Cuttlefish, how do they work?
Two things stand out for me from that intriguing short video. Firstly, the thought that they disguise themselves by "consciously manipulat[ing] their skin". Secondly, that they mimic different environments, despite being color blind. Crazy.
Now this would have had me wondering had I seen it with my own eyes - a small cloud moves in strange ways, jumping from one position to another:
The explanation, provided by a meteorologist, has to do with the electric fields present within clouds (responsible for, most obviously, lightning):
The answer lies in this: ice crystals, especially long needles, tend to become aligned with the ambient electric field.
So what you are seeing is sunlight reflecting off ice crystal faces that are constantly being oriented by the developing electric field just above the [cumulonimbus] top. Then there is a discharge in the cloud, and the field collapses momentarily, and the crystals begin to realign again. Then this just keeps happening over and over.
Read more over at Bad Astronomy.
- Robert McLuhan on anecdotal evidence.
- David Talbott on "The Plasma Universe of Hannes Alfvén".
- Bernard d. Beitman on coincidence studies.
- Patrick Hugyhe writes in memory of William Corliss.
More content as well as that listed above, plus all eight previous issues remain available to download from the website, and there is an iPad app for viewing the PDF release as well.
Don't forget also: if you enjoy the mag, send a bit of love via the PayPal button to help ensure the future of this excellent free e-zine (or alternatively pick up a paper copy for $4.95). According to a recent email from the organisation, the SSE "is in serious financial trouble", and so the future of EdgeScience, and the Journal of Scientific Exploration, may well be in doubt. If you value researchers willing to go out on a limb and investigate the fringes of science, then please do support both EdgeScience with a donation, and the SSE with membership/subscription to JSE.
Witch, witch, burn him!!! Tel-Aviv University demonstrates quantum superconductors locked and levitating in a magnetic field.
I just want to know when I can have one to play with.
There's an interesting story over at Universe Today, asking if a recent comet hit caused an explosion on the Sun:
This amazing video from the SOHO mission (Solar and Heliospheric Observatory) shows a sun-diving comet hitting the solar surface on October 1, 2011 and unexpectedly a huge explosion occurs shortly after. Are the two events related? Probably not, but solar scientists don’t know for sure. The region where the CME originated was on the opposite side of the Sun from the comet hit, so that is very great distance. Scientists say there is no known mechanism for comets to trigger a CME.
Seeing this video I was immediately reminded of a blog entry that Jameske posted many years ago here at TDG, titled "Comet Vomit", in which he linked to a number of videos showing possible interaction between comets and the Sun:
According to Fred Whipple, from whom the dirty snowball comet theory originated, comets are composed of a nucleus usually around 5 to 10 Km in diameter, irregular in shape, and made of a loose agglomeration of ice, rock and hydrocarbons. The nucleus is surrounded by a diffuse atmosphere of material called a coma that can expand to up to 250000 km in diameter on close approach to the sun to form little more than vacuum, and they have highly elliptical orbits.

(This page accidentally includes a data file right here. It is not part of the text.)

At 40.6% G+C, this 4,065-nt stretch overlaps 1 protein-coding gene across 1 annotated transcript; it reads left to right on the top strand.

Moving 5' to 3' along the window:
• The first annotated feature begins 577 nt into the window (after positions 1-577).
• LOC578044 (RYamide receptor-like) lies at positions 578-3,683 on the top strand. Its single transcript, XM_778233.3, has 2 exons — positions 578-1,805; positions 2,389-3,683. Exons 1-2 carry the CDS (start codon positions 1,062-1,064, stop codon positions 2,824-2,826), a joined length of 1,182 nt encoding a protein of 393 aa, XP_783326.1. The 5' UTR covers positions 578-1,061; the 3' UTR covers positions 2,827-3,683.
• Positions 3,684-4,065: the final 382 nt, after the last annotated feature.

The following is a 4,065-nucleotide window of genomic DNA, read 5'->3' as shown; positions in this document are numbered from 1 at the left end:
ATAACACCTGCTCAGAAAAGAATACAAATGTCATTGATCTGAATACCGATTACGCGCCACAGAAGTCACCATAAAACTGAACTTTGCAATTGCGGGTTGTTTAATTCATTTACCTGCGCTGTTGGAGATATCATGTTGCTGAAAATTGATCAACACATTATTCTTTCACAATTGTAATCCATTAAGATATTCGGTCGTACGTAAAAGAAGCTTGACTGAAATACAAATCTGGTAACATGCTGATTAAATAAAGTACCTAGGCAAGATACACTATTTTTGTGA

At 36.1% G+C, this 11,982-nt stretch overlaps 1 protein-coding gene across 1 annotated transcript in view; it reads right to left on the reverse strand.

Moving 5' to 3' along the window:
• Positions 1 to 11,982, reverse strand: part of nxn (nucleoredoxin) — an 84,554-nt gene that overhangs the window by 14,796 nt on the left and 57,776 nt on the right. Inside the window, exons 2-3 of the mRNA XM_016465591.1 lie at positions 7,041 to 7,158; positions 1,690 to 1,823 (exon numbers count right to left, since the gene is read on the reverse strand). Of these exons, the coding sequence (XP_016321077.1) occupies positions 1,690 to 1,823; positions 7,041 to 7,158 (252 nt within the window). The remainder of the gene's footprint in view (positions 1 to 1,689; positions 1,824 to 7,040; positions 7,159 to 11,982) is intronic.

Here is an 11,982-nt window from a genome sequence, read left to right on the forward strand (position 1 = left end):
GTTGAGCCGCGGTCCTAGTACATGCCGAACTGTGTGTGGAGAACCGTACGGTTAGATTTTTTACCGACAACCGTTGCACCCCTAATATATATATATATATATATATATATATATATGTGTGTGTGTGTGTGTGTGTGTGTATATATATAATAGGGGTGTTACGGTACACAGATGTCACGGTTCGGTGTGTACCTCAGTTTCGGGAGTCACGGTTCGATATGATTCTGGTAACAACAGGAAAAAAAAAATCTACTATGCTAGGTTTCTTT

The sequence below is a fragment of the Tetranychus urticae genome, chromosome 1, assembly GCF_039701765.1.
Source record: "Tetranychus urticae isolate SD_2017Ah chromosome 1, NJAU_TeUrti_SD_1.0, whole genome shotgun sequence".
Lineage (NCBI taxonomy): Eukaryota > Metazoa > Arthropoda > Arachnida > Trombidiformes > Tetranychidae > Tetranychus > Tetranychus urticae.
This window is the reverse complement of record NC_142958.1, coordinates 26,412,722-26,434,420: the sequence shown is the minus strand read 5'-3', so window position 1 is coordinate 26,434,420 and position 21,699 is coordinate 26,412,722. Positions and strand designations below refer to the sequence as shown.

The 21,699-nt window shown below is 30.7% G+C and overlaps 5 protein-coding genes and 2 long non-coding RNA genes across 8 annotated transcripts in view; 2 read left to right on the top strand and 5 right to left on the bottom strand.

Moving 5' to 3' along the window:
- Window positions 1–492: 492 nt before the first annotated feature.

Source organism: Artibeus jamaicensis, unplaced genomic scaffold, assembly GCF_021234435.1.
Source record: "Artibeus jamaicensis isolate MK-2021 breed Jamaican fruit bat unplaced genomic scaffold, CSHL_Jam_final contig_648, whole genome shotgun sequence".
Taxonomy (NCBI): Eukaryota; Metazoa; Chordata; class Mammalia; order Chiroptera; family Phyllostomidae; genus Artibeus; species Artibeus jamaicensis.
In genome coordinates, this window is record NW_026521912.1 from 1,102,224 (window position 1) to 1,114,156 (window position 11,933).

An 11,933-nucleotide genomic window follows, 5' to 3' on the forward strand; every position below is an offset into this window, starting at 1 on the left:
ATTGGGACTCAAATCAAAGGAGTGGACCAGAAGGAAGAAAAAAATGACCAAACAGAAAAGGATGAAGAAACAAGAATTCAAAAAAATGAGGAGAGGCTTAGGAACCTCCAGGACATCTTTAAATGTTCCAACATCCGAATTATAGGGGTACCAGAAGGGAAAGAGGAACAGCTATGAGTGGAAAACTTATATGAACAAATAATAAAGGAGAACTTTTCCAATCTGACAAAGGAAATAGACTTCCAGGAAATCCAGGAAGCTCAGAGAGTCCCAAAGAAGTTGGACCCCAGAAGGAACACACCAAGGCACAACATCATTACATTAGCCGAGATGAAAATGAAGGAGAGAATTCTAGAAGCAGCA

...Given the above it follows that there is absolutely no connection whatsoever between this comet and the sun, and this comet and the sun, and this comet and the sun, and this comet and the sun, and this comet and the sun, and this comet and the sun.
Finding patterns in coincidences, or is this some genuine, as yet unknown interaction between comets and our star? I look forward to seeing future scientific research into this fascinating little mystery...
Back in May I posted a story about the discovery of changes in the Earth's ionosphere leading up to the catastrophic Japanese earthquake (and subsequent tsunami) of March 2011. A research team led by Dimitar Ouzounov of the NASA Goddard Space Flight Centre found that...
...before the M9 earthquake, the total electron content of the ionosphere increased dramatically over the epicentre, reaching a maximum three days before the quake struck.
At the same time, satellite observations showed a big increase in infrared emissions from above the epicentre, which peaked in the hours before the quake. In other words, the atmosphere was heating up.
Last week an independent paper offered support for this 'warning signal' for massive earthquakes. According to the American Geophysical Union blog, geophysicist Kosuke Heki of Hokkaido University in Sapporo, Japan, has reported the same suggestive buildups of electrons in a new scientific paper:
“The claim that earthquakes are inherently unpredictable might not be true, at least for M9 [magnitude 9] class earthquakes,” Heki writes in an article accepted for publication in Geophysical Research Letters, a journal of the American Geophysical Union.
The study suggests that the total electron content, or TEC, in the ionosphere starts increasing as much as eight percent above background levels prior to massive earthquakes, with the biggest effect above the rupturing fault. The electron buildup before the Japan earthquake started 40 minutes before disaster struck.
...Days after the devastating magnitude 9.0 Tohoku-Oki earthquake struck Japan, Heki downloaded data from satellites that are part of the GPS Earth Observation Network. He was interested in oscillations of the TEC when acoustic waves echo from the epicenter into the ionosphere.
“I thought I’d see a very strong signal after this earthquake,” Heki says. “And in the course of working on that, I found something strange happened.” The TEC was higher before the expected oscillations occurred than it was after the oscillations, so he took another look at the raw data from the GPS satellites.
...But changes in total electron content aren’t rare, Heki says. Solar flares and other ionospheric disturbances can cause fluctuations. So he looked at TEC prior to other major earthquakes, including the 2010 Chile earthquake.